Regulation of protein phosphorylation by concerted action of protein kinases and phosphatases is important for normal physiological processes. Altered function or expression of one or more components of these regulatory molecules leads to many pathological conditions including cancer. We have previously shown that the truncated form of the receptor-type protein tyrosine phosphatase PTPROt predominantly expressed in haematopoietic cells is suppressed in Chronic Lymphocytic Leukemia (B-CLL). A direct correlation of CpG island methylation and reduced expression of the gene was observed in primary CLL samples and in several leukemia cell lines. To assess the functional significance of loss of PTPROt function in leukemia, we selected K562 cells as a model system, as PTPROt expression is silenced in these cells and is reactivated upon treatment with DNA hypomethylating agents. Ectopic expression of the catalytically active PTPROt inhibited growth of K562 cells and their clonogenic survival in soft agar (a characteristic of cancer cells). Further, cells expressing PTPROt exhibited delayed entry into S-phase from G0/G1 phase. Induction of apoptosis increased significantly in K562 cells expressing functional phosphatase upon serum withdrawal or exposure to the apoptogenic agent camptothecin. Tumorigenic potential of K562 cells in athymic nude mice was also significantly reduced upon ectopic expression of PTPROt. Finally, we demonstrate that the Bcr-Abl fusion protein, product of abnormal chromosomal translocation [t(9;22)] in chronic myelogenous leukemia, is a substrate of PTPROt. Tyrosine phosphorylation of this potent kinase was markedly reduced in K562 cells expressing the catalytically active PTPROt. Enhanced dephosphorylation of Bcr-Abl by PTPROt both in vivo and in vitro explains the observed phenotypes of the PTPROt expressing K562 cells. These data taken together delineate the molecular mechanism of tumor suppressor function of PTPROt in leukemic cells characterized by Philadelphia chromosome.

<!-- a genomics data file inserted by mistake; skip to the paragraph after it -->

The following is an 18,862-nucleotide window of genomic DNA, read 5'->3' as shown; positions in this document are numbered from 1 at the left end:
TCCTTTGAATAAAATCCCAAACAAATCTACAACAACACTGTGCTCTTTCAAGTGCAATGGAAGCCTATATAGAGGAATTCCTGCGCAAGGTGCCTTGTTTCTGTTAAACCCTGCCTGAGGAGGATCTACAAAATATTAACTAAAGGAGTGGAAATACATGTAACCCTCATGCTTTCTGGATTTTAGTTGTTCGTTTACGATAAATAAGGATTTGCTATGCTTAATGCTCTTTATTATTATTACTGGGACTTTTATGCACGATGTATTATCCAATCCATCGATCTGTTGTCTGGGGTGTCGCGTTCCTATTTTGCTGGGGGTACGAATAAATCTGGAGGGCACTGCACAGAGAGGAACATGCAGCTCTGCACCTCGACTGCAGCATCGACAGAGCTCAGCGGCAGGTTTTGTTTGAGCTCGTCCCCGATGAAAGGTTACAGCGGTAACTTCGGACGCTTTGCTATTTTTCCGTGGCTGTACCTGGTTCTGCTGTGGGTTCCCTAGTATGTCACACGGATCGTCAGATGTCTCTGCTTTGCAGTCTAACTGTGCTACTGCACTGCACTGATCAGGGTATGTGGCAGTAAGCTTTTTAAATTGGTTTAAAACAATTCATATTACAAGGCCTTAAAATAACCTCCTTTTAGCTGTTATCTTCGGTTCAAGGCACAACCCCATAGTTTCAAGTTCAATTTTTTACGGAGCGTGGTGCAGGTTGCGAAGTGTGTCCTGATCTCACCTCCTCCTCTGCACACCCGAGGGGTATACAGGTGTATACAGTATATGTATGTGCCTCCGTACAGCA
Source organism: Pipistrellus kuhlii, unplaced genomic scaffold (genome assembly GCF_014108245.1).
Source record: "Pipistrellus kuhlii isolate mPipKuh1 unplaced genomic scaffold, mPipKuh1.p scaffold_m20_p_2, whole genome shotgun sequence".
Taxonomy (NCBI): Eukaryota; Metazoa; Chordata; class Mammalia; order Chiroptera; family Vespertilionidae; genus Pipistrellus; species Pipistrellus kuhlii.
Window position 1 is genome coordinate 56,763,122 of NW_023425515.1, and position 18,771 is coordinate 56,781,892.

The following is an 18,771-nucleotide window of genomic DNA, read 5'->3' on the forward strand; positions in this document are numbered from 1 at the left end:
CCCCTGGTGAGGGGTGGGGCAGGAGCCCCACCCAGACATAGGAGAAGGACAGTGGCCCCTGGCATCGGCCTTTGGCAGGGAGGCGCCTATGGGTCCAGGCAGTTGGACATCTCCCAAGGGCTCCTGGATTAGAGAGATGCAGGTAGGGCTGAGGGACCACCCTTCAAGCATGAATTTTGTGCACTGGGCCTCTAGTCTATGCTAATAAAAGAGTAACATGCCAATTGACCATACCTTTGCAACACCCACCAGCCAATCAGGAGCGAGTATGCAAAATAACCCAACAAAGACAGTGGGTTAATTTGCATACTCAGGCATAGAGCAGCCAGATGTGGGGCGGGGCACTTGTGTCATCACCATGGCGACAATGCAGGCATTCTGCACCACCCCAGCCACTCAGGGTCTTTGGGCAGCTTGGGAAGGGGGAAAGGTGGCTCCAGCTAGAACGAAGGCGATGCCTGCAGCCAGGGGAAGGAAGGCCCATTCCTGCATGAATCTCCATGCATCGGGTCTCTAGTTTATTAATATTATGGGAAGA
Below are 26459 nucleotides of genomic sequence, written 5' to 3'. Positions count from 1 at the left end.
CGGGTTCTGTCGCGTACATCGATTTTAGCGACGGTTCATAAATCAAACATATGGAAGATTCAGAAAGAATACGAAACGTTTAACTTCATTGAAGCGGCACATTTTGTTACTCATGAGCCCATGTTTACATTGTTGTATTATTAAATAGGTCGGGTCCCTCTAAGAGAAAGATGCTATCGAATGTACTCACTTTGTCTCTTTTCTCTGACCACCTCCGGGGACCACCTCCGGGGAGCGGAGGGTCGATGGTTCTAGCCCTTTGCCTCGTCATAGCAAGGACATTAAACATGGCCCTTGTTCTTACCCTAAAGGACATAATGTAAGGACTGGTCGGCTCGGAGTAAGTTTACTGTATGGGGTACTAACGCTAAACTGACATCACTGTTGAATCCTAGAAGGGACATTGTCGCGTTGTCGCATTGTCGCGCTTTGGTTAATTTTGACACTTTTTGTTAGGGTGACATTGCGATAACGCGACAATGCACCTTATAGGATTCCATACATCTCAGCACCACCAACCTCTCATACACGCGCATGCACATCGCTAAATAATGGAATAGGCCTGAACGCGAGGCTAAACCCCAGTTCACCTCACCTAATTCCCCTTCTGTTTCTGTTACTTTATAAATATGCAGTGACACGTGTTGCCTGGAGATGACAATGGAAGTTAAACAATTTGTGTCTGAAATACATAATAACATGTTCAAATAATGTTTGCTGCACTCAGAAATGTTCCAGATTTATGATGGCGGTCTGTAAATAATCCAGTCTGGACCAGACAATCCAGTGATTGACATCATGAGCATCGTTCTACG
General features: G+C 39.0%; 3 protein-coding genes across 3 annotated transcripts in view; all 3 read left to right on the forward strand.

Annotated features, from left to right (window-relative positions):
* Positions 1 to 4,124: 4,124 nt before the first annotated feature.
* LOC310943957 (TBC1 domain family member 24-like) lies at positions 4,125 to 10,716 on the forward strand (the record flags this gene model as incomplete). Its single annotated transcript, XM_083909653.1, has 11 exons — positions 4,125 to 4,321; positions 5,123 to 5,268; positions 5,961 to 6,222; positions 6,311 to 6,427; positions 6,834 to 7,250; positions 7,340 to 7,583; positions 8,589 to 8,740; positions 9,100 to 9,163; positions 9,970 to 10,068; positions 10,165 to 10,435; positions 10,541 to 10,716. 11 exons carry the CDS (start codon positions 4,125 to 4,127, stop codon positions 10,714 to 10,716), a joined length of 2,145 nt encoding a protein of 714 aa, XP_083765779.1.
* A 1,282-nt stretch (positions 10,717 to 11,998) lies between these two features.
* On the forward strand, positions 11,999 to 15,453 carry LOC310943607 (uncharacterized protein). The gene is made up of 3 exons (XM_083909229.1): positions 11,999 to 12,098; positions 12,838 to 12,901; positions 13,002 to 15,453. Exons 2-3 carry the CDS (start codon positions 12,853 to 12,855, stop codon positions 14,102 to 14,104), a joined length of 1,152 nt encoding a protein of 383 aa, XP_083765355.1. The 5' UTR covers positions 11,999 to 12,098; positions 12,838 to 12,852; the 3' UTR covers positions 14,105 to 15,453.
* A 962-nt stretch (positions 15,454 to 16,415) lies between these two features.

(This work was supported by a grant CA101956 from the National Institutes of Health).
Disclosure: No relevant conflicts of interest to declare.